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The oxygen isotope compositions of large numbers of small cosmic spherules: Implications for their sources and the isotopic composition of the upper atmosphere

Citation

Rudraswami, N. G. (2020), The oxygen isotope compositions of large numbers of small cosmic spherules: Implications for their sources and the isotopic composition of the upper atmosphere, Dryad, Dataset, https://doi.org/10.5061/dryad.zw3r2285s

Abstract

Cosmic spherules are micrometeorites that melt at high altitude as they enter Earth’s atmosphere and their oxygen isotope compositions are partially or completely inherited from the upper atmosphere, depending on the heating experienced and the nature of their precursor materials. In this study, the three oxygen isotope compositions of 137 cosmic spherules are determined using 277 in-situ analyses by ion probe. Particles of each different type of cosmic spherule (scoriaceous, porphyritic, cryptocrystalline, barred, glass, calcium aluminium and titanium (CAT), G-type and I-type) in the diameter range ~52–480mm were analysed. The results confirm that the three oxygen isotope compositions of melted micrometeorites reflect a combination of their precursor composition, exchange with the atmosphere and mass fractionation owing to evaporation during entry heating. The data appear to reveal an increase in average δ18O values of silicate dominated (S-type) spherules in the series scoriaceous<porphyritic<barred<glass<CAT spherules (~20, 22, 25, 26 and 50‰)  that is consistent with the evolution of oxygen isotopes by mass fractionation owing to increased average entry heating. The trend of δ17,18O is broadly parallel to the terrestrial fractionation line and thus suggests mass fractionation dominates changes in isotopic composition, with atmospheric exchange a less significant effect. The D17O values of spherules, therefore, are mostly preserved and suggest that ~80% of particles are related to the carbonaceous chondrites (CC) and are probably samples of C-type asteroids. The genetic relationships between different S-types can also be determined with scoriaceous, barred and cryptocrystalline spherules mostly having low D17O values (≤0‰) suggesting they are mainly derived from CC-like sources, whilst porphyritic mostly have positive D17O (>0‰) suggesting they are largely from ordinary chondrite (OC)-like sources related to S(IV)-type asteroids. Glassy and CAT-spherules have D17O values indicating they formed by intense entry heating of both CC and OC-like materials. I-type cosmic spherules have a narrow range of δ17O (~20–25‰) and δ18O (~38–48‰) values, with D17O (~0‰) suggesting their oxygen is obtained entirely from the Earth’s atmosphere, albeit with significant mass fractionation owing to evaporation during entry heating. The observed range of δ18O with the size is suggested here to reflect entry angle with high values representing enhanced heating at high angle. Finally, G-type cosmic spherules have unexpected isotopic compositions suggesting little mass-fractionation from a CC-like source and are suggested to have sulphide-silicate precursors with relatively low melting temperatures. The results of this study provide a vital assessment of the wider population of extraterrestrial dust arriving at the Earth.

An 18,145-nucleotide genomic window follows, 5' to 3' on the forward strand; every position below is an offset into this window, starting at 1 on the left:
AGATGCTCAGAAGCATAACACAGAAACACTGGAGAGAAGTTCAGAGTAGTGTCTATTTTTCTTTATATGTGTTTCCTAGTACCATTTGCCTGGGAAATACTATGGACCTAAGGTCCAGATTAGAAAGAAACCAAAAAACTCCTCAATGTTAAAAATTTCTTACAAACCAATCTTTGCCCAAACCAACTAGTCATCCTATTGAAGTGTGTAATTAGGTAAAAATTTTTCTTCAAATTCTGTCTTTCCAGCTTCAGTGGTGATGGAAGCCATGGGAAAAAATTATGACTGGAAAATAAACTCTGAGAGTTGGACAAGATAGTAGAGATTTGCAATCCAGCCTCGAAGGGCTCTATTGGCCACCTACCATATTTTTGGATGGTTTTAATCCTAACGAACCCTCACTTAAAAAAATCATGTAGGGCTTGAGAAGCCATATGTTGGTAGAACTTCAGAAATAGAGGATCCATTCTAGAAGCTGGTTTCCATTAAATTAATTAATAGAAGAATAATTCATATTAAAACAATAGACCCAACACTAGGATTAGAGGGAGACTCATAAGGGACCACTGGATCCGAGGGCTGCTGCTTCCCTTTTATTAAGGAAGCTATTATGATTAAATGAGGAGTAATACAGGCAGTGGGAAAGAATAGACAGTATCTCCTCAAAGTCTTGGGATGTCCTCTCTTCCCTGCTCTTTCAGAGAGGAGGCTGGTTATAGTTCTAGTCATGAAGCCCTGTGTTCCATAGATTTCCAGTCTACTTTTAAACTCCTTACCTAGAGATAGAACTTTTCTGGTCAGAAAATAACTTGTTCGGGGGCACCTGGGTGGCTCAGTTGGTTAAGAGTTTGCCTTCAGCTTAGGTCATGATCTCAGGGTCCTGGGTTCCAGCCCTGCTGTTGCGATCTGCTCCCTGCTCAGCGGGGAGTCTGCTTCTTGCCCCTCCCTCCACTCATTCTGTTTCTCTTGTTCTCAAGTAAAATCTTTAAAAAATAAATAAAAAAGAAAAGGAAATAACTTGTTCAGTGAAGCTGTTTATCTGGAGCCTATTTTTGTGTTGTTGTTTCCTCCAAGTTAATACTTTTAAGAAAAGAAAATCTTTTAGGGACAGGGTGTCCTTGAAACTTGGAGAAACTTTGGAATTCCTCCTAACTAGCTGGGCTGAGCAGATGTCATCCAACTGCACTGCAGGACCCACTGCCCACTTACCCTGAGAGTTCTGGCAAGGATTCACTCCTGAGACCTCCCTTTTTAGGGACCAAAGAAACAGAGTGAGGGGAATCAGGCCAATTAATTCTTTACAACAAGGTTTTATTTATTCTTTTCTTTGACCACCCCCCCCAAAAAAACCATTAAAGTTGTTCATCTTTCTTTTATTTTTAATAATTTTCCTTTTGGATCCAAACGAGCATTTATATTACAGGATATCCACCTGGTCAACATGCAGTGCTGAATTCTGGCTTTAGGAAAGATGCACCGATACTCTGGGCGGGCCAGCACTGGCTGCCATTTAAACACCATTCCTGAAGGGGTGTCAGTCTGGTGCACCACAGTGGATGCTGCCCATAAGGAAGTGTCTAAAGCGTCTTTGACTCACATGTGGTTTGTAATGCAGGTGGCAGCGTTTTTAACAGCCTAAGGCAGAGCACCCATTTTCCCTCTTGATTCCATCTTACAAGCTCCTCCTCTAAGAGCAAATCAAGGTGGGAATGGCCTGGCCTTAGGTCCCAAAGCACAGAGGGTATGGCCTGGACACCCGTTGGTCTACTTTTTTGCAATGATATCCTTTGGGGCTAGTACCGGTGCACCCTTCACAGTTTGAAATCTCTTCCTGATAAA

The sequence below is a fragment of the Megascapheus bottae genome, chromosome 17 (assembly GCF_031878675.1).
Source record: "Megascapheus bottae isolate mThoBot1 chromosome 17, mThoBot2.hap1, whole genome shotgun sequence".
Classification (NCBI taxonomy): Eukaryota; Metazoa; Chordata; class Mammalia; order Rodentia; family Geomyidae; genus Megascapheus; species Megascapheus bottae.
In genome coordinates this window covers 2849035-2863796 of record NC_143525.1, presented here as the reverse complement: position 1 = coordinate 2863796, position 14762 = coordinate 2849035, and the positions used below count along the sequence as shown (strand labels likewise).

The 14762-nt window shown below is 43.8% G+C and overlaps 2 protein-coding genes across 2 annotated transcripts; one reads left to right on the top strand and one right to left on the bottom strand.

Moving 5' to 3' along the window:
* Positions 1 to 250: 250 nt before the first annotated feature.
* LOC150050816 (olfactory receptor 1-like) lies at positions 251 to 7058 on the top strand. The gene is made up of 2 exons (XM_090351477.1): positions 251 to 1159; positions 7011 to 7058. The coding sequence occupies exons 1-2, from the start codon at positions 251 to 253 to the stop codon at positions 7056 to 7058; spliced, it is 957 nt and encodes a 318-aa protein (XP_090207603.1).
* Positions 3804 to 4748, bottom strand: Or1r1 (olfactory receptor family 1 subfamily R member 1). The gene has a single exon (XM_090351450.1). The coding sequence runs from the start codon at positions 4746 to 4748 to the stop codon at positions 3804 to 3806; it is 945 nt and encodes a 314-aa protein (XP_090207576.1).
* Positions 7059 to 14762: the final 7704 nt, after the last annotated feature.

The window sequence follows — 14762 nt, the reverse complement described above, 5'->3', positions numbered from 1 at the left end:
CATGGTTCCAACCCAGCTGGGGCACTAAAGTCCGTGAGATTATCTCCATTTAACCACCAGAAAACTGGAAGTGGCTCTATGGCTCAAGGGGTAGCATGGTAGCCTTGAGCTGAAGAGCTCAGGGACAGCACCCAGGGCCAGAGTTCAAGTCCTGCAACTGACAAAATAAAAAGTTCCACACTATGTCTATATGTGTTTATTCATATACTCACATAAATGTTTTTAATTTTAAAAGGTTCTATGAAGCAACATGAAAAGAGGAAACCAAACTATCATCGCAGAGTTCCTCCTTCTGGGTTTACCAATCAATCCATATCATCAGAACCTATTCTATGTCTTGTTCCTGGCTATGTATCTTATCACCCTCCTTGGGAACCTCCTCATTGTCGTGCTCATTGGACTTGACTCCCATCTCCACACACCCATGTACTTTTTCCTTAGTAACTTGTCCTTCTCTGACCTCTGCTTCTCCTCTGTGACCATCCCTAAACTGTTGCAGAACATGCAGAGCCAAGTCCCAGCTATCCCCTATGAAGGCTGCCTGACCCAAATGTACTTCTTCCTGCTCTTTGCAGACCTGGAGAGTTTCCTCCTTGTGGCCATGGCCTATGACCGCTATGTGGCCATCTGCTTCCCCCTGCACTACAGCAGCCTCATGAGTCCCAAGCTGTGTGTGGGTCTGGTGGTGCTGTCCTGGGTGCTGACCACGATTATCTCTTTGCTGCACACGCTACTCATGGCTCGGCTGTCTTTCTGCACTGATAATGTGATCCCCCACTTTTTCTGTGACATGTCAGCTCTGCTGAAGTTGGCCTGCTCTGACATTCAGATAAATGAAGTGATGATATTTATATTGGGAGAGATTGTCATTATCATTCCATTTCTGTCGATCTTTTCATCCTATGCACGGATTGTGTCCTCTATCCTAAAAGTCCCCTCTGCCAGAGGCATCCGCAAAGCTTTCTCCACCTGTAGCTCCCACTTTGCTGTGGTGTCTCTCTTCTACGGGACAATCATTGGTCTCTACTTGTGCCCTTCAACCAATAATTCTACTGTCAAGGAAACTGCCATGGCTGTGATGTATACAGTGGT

Methods

Electron probe micro analyzer (EPMA, Cameca SX5 at National Institute of Oceanography, Goa) was used to acquire the major and minor elemental composition. Most cosmic spherules are in the size range of less than a few hundred µm thus the instrument can perform a detailed study of specific areas in particles. Chemical analyses were performed using electron microprobe on selected cosmic spherules phases with accelerating voltage ~15 kV, ~ beam current ~12 nA, ~1–2 µm beam diameter for spot analyses, and ~5 µm beam diameter for bulk analyses.

Funding

Ministry of Earth Sciences